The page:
To have the arrogance to believe that some guy on Twitter with a theory is going to have greater, more in-depth knowledge than professional trainers, baseball people and medical doctors goes beyond the scope of lunacy into delusion of self-proclaimed deity-like proportions.

Bob Ojeda

With their station SNY, the Mets have gone too far in the opposite direction from their New York Yankees counterpart the YES Network in trying to be evenhanded and aboveboard. Former Mets pitcher Bob Ojeda should not have free rein to rip the organization up and down  as to what they’re doing wrong. This is especially true since Ojeda has harbored a grudge after former GM Omar Minaya passed Ojeda over for the pitching coach job and openly said he didn’t feel that Ojeda was qualified for the position.

Now Ojeda is using the Harvey injury as a forum to bash the Mets’ manager and pitching coach and claim that he had prescient visions of Harvey getting hurt because he was throwing too many sliders. I don’t watch the pre and post-game shows, so it’s quite possible that Ojeda said that he felt Harvey was throwing too many sliders, but if he didn’t and kept this information to himself, he’s showing an insane amount of audacity to claim that he “predicted” it.

He needs to tone it down or be removed from the broadcast.

Player injuries can happen anywhere

The winter after his dramatic, pennant-clinching home run for the Yankees, Aaron Boone tore his knee playing basketball. This led to the Yankees trading for Alex Rodriguez and Boone not getting paid via the terms of his contract because he got hurt partaking in an activity he was technically not supposed to be partaking in. Boone could’ve lied about it and said he hit a pothole while jogging. The Yankees wouldn’t have known about it and he would’ve gotten paid. He didn’t. He’s a rarity.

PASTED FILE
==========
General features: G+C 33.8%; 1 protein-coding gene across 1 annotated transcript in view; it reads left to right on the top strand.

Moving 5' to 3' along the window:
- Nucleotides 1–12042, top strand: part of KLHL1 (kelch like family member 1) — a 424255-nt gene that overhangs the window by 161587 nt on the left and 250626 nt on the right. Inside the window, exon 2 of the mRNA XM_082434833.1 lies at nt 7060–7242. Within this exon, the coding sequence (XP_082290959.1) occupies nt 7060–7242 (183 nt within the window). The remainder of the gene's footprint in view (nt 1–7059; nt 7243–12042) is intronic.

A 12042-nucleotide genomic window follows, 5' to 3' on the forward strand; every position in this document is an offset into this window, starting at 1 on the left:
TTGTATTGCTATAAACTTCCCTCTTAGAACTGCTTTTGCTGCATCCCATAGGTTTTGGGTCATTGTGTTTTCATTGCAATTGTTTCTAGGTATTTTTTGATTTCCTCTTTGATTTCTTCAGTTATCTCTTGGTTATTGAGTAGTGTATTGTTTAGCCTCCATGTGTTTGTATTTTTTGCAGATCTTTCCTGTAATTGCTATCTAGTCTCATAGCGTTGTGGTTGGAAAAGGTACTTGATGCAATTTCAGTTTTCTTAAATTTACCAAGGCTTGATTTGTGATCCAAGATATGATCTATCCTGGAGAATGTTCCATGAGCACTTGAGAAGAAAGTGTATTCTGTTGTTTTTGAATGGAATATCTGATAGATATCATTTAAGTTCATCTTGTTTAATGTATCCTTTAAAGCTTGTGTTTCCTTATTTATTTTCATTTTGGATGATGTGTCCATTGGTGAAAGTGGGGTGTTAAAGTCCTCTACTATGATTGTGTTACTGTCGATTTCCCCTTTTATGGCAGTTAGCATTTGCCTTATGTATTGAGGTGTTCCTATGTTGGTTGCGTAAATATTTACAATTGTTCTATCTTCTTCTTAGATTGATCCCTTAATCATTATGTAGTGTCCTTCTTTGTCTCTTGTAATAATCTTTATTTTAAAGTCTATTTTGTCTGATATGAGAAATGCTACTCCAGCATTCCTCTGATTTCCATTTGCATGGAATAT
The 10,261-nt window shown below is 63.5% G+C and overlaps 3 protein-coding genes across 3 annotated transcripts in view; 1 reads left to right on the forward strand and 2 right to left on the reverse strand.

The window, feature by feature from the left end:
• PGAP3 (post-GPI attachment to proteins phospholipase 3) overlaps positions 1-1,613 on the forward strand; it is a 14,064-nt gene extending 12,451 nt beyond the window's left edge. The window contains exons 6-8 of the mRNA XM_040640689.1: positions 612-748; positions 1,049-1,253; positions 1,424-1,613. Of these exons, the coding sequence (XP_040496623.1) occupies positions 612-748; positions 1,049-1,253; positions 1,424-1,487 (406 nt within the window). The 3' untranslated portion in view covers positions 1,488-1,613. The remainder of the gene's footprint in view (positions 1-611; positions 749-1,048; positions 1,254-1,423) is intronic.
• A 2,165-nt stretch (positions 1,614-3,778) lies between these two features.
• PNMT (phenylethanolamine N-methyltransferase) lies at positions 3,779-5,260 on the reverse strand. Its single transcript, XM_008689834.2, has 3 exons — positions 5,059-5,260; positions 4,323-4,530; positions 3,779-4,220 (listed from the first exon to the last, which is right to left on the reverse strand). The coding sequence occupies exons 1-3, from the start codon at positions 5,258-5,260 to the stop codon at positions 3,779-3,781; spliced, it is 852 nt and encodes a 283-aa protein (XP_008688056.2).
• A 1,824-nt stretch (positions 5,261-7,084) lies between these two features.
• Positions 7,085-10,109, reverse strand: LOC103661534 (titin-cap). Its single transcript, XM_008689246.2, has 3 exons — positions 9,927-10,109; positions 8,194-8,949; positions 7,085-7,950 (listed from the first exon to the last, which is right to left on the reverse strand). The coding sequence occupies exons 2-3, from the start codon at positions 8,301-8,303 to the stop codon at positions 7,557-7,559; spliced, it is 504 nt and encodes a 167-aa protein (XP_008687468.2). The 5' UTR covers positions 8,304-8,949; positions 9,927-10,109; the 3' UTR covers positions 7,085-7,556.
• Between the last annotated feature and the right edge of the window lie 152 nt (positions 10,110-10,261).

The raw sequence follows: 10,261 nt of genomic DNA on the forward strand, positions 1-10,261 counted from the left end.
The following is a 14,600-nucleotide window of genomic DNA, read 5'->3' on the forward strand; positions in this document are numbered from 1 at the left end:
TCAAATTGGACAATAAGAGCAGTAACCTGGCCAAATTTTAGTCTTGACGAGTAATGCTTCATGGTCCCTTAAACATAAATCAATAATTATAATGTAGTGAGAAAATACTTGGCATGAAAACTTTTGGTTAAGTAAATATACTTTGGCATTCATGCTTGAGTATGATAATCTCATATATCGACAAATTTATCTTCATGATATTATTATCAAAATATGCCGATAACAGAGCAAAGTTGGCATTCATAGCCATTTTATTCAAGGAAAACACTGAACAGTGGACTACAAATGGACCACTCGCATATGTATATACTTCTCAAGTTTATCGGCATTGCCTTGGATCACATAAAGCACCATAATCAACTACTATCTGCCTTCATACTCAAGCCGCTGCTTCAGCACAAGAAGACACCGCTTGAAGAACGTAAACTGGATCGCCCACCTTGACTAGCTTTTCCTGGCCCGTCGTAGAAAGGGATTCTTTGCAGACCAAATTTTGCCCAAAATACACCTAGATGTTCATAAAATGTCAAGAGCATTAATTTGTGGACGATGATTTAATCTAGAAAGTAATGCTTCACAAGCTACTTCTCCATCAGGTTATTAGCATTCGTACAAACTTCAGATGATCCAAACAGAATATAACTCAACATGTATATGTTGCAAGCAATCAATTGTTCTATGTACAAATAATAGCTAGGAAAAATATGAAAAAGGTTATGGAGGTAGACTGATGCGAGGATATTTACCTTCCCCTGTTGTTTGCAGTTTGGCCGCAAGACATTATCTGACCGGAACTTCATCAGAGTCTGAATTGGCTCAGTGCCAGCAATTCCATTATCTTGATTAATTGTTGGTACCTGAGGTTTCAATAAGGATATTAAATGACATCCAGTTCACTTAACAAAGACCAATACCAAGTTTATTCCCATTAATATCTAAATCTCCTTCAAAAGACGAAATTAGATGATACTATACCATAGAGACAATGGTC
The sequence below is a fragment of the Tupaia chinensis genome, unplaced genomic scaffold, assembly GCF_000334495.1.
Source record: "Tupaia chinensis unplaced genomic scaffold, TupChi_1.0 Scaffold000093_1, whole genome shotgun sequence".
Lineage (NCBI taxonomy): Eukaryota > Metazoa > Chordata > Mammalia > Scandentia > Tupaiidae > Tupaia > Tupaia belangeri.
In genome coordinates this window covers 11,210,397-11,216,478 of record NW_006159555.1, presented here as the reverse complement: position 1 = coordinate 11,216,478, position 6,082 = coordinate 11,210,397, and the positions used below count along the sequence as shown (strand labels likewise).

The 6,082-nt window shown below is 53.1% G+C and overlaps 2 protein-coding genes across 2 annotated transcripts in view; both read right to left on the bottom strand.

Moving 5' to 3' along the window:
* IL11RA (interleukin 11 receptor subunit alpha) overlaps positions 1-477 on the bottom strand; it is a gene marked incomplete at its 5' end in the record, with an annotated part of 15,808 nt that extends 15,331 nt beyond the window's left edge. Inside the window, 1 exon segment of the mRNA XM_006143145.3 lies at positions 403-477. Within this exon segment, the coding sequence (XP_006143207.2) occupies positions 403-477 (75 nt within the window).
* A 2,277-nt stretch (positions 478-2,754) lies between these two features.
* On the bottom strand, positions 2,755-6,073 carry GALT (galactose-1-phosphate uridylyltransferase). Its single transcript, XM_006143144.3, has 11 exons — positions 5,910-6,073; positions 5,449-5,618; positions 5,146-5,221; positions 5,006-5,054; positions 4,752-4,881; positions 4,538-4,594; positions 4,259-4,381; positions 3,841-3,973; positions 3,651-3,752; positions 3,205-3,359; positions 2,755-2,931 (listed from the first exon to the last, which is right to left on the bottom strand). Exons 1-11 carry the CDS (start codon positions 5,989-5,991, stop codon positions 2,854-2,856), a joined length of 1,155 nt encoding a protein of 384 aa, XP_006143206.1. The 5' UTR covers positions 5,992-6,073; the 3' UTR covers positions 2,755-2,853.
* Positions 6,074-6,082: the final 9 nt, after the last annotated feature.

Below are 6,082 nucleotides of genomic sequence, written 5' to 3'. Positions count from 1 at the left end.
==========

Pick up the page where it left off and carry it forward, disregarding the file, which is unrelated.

On their off-hours, players do things they’re technically not supposed to be doing.

Jeff Kent broke his hand riding his motorcycle, then lied about it saying he slipped washing his truck. Ron Gant crashed his dirtbike into a tree. Other players have claimed that they injured themselves in “freak accidents” that were more likely results of doing things in which they wouldn’t get paid if they got hurt. Bryce Harper, shortly after his recall to the big leagues, was videotaped playing softball in a Washington D.C. park. Anything could have happened to injure him and he wouldn’t have been able to lie about it. Boone told the truth, but no one knows exactly when these injuries occur and what the players were doing to cause them.

With Harvey, we don’t know how many pitches he threw in college; how many softball games he played in; how many times as a youth he showed off his arm to the point of potential damage. This could have been coming from the time he was twelve years old. In fact, it probably was and there’s nothing anyone could have done to prevent it.

The vagaries of the future

The Mets were counting on Harvey for 2014. They have enough pitching in their system that it was likely they were going to trade some of it for a bat. If they wanted Giancarlo Stanton, Carlos Gonzalez or any other young, power bat they were going to have to give up Wheeler and/or Noah Syndergaard to start with. Without Harvey, they’re probably going to have to keep their young pitchers. That could turn out to be a blessing in disguise. Or it could be a curse if either of those pitchers suffer the same fate as Harvey or don’t pan out as expected.

If Harvey can’t pitch, it’s a big loss. That’s 33 starts, 210 innings and, if he’s anywhere close to what he was this season, a Cy Young Award candidate and potential $200 million pitcher. But they can take steps to replace him. They can counteract his innings with other pitchers and try to make up for a lack of pitching by boosting the offense. In short, they can follow the Marine training that GM Sandy Alderson received by adapting and overcoming.